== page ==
The complete shutdown of universities around the world has undoubtedly shaken the expectations of soon-to-be undergraduate students in the UK.
Many are caught in the web of COVID-19 confusion and questioning the stability of their offers for the 2020/21 academic year.
If you are one of those prospective undergraduate students who are anxious about the future – don’t fear.
The UK government has told UK universities to ensure university applicants’ admission for the 2020/21 academic year are safeguarded and no undue pressure to be put on applicants to commit to courses.
Two week pause
To prevent your university from making any sudden changes to your undergraduate offer, such as changing a “conditional” status to an “unconditional” status or altering entry requirements, the Universities Minister Michelle Donelan has called for a two-week pause.
“We are facing unprecedented circumstances as a country, but it is essential that we create a period of stability for both students and universities,” says Donelan.
“We must also look out for students too, who in these uncertain times may be feeling anxious about their futures. I want to reassure students that we will provide them with the grades they need. No student should feel pressured into making a quick decision which may end up not being in their best interest.”
Exams including A levels, BTECs and other Level 3 qualifications have been cancelled in the UK. To secure students for the 2020/21 academic year, certain institutions have changed “a significant portion” of offers from “conditional” to “unconditional”.
Starting from March 23, this two-week pause grants the DfE time to work out admission arrangements with UK universities amid exam cancellations and pandemic panic. It will for further advice to given to students and providers about how the new system of awarding A-Level grades will work, and how the admissions arrangements will work.
Office for Students chief executive Nicola Dandridge has pledged to take action against irresponsible universities caught making unscrupulous changes to offers during this tumult.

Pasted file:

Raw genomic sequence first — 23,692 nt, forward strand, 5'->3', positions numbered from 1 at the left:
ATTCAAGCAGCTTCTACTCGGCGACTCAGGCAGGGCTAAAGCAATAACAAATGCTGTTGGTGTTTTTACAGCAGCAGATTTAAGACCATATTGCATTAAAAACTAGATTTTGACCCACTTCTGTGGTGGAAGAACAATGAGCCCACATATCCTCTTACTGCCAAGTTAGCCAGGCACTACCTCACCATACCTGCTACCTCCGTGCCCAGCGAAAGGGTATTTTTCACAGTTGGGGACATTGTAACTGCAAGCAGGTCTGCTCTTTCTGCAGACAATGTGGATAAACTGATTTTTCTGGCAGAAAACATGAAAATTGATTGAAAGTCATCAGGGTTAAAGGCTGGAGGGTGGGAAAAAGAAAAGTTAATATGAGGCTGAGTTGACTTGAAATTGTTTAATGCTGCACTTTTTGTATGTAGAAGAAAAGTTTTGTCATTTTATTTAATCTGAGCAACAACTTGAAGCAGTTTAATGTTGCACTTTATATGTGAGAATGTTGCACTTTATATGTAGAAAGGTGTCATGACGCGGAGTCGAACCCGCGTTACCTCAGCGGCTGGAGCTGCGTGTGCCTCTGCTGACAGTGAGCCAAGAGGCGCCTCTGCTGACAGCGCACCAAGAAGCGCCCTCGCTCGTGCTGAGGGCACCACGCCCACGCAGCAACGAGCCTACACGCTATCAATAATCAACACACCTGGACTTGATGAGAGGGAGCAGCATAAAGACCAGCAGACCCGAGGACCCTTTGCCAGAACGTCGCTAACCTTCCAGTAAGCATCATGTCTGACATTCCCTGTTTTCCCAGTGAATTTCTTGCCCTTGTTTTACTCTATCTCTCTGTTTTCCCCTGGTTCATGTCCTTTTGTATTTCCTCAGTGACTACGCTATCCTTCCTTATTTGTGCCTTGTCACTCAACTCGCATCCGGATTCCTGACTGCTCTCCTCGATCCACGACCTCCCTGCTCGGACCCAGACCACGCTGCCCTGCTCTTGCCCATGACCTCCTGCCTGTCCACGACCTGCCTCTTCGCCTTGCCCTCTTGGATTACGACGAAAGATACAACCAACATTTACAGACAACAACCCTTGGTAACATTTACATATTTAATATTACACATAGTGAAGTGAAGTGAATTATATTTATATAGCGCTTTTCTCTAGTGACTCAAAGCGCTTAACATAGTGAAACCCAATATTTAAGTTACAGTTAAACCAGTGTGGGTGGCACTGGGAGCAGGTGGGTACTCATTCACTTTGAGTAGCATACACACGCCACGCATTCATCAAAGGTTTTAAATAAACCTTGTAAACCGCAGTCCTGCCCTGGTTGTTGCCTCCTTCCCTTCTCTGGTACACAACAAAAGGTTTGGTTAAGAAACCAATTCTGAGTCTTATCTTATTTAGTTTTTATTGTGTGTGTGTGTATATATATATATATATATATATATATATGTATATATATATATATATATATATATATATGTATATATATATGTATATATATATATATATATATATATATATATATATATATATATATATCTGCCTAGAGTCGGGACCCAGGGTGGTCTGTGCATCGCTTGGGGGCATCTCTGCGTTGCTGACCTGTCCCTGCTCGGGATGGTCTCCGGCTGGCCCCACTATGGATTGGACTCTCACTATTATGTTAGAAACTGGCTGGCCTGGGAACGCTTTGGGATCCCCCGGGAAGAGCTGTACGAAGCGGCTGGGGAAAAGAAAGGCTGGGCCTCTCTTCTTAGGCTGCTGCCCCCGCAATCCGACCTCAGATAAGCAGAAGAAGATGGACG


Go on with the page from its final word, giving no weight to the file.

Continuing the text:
“Many universities and colleges have been responding to the enormous challenges of coronavirus with innovation and ingenuity. But it is critical that every university and college puts the student’s interest first in these difficult times,” she said.
“So, I want to make it very clear to any university or college – and its leaders and governors – that if any university or college adjusts any offer to students, or make any unconditional offers, during this two week moratorium we will use any powers available to us to prevent such offer making on the grounds that it is damaging to students and not in their interests.”
Exams have been cancelled in May and June in light of the #coronavirus pandemic.
Exam regulator Ofqual and other exam boards will work with teachers to provide grades based on teacher assessments, coursework and mock results.
Read more: https://t.co/BWCYvZceXN pic.twitter.com/bgzQtWzNV5
— Department for Education (@educationgovuk) March 22, 2020
The Universities UK Chief Executive Alistair Jarvis has called for the admissions process to be fair and consistent so that the universities value your performance and work efforts so far.
“It is important that these efforts are not undermined by inappropriate admissions practices increasing worry and pressure for applicants,” Jarvis said.
“We support today’s call and believe universities will respond positively to ensure that no student feels rushed into a decision at what is already a difficult time.”
What to do
In this current climate of uncertainty, the last thing you’ll need is increasing pressure.
For instance, you may still be wondering about when you can travel to the UK and when the first year of your degree will start.
The DfE advises against making rash decisions that could hinder your venture into higher education.
Remember, if you do accept an unconditional offer, you will still be able to release yourself as part of the UCAS self- release process to explore other options during Clearing.
You can also reach out to international student advisors from your UK university choices if you need extra help or guidance on what to do.
But for two weeks, the UK university admissions process is still under review – so hang tight for further updates.
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